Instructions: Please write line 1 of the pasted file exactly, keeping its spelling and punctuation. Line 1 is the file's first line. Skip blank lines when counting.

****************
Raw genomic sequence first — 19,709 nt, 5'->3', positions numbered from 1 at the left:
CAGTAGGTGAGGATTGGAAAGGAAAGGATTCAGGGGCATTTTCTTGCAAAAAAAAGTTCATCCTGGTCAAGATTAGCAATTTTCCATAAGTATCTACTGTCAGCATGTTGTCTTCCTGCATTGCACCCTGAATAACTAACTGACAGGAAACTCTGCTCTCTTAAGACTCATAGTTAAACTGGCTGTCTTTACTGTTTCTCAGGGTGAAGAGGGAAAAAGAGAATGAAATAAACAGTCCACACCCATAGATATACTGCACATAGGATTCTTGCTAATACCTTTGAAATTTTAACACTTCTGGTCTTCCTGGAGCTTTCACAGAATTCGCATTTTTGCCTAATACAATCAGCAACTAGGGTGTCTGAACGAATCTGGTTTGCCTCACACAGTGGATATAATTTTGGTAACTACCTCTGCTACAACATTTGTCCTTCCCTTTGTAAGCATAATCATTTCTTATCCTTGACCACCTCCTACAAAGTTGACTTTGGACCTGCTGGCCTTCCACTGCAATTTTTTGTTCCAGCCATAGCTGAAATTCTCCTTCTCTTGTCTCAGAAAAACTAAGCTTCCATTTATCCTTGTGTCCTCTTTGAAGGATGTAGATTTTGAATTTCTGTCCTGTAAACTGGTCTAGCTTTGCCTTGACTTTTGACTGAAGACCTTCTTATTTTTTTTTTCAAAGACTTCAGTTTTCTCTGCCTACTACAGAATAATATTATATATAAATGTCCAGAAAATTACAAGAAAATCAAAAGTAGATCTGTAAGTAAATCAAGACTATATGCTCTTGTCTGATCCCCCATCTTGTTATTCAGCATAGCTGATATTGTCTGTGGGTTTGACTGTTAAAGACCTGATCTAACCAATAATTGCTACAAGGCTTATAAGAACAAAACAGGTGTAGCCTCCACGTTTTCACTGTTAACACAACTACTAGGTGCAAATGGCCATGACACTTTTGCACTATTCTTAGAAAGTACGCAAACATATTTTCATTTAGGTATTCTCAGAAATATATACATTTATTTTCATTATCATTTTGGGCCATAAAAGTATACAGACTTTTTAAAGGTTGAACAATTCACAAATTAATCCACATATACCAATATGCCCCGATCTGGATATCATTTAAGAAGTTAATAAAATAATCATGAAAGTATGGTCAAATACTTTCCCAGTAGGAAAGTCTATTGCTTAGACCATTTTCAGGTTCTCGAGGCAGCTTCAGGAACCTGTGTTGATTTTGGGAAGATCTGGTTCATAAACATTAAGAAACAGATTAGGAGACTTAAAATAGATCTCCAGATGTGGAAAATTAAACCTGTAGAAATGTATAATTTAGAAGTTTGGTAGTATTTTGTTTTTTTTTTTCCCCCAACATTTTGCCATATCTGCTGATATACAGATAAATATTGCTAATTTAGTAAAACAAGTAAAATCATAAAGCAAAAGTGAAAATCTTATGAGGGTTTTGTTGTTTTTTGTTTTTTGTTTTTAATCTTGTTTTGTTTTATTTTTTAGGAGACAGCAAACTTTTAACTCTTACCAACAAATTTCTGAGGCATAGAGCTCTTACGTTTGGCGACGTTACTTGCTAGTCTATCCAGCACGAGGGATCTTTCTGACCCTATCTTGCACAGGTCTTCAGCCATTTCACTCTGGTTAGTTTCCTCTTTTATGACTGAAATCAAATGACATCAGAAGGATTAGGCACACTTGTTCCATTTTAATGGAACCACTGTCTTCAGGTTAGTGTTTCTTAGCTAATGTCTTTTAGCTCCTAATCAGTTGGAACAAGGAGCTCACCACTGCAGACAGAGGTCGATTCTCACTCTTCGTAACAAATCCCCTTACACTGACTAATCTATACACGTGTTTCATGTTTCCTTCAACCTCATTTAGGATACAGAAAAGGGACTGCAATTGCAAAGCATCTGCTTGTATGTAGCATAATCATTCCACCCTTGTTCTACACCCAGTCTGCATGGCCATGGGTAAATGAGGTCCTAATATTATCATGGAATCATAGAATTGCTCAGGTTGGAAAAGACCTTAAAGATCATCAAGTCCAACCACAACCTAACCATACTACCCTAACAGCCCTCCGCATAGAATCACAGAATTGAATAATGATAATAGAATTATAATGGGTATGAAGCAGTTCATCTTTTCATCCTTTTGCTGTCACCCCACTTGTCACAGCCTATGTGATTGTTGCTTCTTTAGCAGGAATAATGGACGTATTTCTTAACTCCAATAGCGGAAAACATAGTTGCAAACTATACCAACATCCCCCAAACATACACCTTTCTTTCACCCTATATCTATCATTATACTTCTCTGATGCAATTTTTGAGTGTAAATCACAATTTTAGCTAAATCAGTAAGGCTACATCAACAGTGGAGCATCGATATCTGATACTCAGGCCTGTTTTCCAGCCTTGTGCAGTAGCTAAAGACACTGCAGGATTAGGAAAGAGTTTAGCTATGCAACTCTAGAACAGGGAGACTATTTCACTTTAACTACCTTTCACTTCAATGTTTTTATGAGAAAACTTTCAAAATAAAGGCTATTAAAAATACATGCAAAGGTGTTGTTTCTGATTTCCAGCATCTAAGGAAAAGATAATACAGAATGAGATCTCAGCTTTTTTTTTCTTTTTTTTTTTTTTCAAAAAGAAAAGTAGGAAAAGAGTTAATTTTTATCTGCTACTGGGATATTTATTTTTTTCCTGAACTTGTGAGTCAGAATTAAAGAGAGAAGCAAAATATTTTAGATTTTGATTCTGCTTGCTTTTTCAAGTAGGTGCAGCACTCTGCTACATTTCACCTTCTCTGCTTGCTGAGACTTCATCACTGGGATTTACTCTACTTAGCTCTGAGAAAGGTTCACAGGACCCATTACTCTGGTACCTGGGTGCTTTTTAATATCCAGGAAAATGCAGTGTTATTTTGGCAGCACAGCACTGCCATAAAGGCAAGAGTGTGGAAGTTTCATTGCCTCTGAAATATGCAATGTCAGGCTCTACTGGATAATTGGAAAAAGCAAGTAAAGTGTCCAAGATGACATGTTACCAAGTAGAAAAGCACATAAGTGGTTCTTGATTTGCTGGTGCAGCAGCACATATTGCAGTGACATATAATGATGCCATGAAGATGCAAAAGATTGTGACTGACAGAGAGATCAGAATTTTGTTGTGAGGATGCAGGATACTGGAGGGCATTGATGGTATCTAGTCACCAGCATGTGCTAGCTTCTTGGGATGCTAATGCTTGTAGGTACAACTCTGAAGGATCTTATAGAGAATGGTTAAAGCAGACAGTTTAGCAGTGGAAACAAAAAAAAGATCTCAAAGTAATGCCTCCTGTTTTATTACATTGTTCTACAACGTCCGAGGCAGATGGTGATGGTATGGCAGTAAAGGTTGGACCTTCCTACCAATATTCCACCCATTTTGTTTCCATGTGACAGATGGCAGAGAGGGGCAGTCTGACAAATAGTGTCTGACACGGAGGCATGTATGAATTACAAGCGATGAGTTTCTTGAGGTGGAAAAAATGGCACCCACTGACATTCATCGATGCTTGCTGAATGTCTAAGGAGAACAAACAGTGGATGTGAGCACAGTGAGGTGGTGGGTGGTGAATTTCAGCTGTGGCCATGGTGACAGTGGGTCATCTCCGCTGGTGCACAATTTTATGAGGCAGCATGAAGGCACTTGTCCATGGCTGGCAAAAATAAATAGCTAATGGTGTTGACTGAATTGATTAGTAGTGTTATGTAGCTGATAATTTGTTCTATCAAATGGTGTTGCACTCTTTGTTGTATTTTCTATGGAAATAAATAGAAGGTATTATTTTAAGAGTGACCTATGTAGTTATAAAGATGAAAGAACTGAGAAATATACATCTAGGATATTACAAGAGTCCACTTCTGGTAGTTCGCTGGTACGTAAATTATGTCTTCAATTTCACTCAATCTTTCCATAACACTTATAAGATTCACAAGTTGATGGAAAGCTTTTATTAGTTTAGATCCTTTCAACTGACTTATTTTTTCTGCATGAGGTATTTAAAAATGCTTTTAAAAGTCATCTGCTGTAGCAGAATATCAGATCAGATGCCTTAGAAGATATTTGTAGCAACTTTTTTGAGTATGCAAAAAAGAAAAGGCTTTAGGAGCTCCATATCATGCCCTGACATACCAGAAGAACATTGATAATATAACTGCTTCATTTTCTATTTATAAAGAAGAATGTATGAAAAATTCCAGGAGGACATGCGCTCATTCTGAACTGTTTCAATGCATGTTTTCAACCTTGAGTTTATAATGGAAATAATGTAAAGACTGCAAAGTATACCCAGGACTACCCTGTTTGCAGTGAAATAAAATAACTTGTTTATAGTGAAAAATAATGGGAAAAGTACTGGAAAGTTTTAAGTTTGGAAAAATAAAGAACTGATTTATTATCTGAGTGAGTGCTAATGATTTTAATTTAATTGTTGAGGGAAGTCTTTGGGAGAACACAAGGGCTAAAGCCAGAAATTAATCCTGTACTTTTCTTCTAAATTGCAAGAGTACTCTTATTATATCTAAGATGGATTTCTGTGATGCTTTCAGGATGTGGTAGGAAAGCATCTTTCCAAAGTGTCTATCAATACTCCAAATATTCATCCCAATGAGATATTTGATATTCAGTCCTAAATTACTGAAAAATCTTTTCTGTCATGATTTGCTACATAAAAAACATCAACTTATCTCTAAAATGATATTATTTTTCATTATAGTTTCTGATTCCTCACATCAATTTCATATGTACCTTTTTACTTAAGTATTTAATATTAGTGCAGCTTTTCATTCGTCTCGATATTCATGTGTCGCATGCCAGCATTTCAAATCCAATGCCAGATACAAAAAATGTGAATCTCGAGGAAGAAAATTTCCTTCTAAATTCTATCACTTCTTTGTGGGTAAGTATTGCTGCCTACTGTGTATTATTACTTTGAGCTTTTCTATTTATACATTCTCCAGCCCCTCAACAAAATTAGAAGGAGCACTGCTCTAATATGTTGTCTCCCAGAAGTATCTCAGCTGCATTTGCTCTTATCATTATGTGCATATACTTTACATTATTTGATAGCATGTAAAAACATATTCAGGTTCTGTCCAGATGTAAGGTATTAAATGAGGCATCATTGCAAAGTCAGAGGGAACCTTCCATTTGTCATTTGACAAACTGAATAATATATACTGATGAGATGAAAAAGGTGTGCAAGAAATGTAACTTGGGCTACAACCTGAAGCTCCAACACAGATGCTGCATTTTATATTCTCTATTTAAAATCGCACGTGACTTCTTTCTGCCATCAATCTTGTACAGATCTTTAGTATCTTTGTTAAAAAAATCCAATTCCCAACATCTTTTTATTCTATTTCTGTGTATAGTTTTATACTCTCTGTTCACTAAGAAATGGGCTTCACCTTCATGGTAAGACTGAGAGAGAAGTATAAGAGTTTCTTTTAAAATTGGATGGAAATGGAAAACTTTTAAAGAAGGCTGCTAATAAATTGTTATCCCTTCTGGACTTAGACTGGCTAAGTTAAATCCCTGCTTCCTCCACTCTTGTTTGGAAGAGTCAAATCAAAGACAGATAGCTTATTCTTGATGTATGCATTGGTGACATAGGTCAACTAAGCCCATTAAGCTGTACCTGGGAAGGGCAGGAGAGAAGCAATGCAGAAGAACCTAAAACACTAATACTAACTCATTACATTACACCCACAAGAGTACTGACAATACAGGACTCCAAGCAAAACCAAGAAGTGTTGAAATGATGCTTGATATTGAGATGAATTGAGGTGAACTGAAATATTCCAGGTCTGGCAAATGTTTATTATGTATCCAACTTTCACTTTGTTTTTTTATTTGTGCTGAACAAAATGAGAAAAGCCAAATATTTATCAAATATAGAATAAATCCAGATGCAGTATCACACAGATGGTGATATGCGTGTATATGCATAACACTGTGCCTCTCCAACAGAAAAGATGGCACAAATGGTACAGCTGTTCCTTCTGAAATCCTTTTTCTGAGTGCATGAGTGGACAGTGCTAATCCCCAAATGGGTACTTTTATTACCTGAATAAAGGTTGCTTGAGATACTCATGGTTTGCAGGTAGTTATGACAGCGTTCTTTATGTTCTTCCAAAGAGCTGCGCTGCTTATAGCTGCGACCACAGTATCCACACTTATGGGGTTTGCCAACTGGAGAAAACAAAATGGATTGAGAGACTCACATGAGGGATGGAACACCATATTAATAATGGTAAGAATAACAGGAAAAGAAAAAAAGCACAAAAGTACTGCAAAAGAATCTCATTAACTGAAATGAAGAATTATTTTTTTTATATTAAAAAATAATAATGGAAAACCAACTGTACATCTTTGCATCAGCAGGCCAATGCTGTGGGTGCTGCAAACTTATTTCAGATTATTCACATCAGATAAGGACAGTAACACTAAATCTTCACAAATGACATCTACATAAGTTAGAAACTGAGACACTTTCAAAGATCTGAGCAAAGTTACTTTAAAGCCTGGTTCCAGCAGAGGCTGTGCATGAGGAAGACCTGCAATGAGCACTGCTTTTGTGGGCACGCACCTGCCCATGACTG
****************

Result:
Raw genomic sequence first — 19,709 nt, 5'->3', positions numbered from 1 at the left: